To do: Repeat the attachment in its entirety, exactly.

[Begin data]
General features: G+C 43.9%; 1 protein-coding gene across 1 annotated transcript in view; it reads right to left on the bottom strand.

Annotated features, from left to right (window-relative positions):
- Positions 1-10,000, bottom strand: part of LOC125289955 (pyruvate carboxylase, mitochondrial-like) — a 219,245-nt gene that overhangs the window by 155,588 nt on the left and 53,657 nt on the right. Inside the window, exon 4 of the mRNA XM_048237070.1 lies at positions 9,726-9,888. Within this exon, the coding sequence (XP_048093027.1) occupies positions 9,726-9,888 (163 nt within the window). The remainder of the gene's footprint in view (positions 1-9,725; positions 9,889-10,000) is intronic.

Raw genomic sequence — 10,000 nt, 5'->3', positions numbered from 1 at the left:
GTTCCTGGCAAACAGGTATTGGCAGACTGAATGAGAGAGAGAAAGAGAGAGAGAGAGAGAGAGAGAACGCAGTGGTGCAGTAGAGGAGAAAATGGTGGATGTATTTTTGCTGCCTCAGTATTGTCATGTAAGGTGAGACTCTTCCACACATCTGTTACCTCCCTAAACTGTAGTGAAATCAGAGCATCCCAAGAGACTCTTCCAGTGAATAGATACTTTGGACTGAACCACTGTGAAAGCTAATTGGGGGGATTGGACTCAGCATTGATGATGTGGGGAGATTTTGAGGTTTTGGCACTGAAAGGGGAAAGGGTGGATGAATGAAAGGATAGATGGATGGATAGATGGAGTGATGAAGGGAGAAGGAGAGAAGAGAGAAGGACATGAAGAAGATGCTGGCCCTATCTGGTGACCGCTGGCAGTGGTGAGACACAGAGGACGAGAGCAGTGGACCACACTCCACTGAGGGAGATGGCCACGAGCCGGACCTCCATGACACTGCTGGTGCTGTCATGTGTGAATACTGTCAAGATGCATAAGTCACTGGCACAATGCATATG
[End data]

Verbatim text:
General features: G+C 43.9%; 1 protein-coding gene across 1 annotated transcript in view; it reads right to left on the bottom strand.

Annotated features, from left to right (window-relative positions):
- Positions 1-10,000, bottom strand: part of LOC125289955 (pyruvate carboxylase, mitochondrial-like) — a 219,245-nt gene that overhangs the window by 155,588 nt on the left and 53,657 nt on the right. Inside the window, exon 4 of the mRNA XM_048237070.1 lies at positions 9,726-9,888. Within this exon, the coding sequence (XP_048093027.1) occupies positions 9,726-9,888 (163 nt within the window). The remainder of the gene's footprint in view (positions 1-9,725; positions 9,889-10,000) is intronic.

Raw genomic sequence — 10,000 nt, 5'->3', positions numbered from 1 at the left:
GTTCCTGGCAAACAGGTATTGGCAGACTGAATGAGAGAGAGAAAGAGAGAGAGAGAGAGAGAGAGAACGCAGTGGTGCAGTAGAGGAGAAAATGGTGGATGTATTTTTGCTGCCTCAGTATTGTCATGTAAGGTGAGACTCTTCCACACATCTGTTACCTCCCTAAACTGTAGTGAAATCAGAGCATCCCAAGAGACTCTTCCAGTGAATAGATACTTTGGACTGAACCACTGTGAAAGCTAATTGGGGGGATTGGACTCAGCATTGATGATGTGGGGAGATTTTGAGGTTTTGGCACTGAAAGGGGAAAGGGTGGATGAATGAAAGGATAGATGGATGGATAGATGGAGTGATGAAGGGAGAAGGAGAGAAGAGAGAAGGACATGAAGAAGATGCTGGCCCTATCTGGTGACCGCTGGCAGTGGTGAGACACAGAGGACGAGAGCAGTGGACCACACTCCACTGAGGGAGATGGCCACGAGCCGGACCTCCATGACACTGCTGGTGCTGTCATGTGTGAATACTGTCAAGATGCATAAGTCACTGGCACAATGCATATG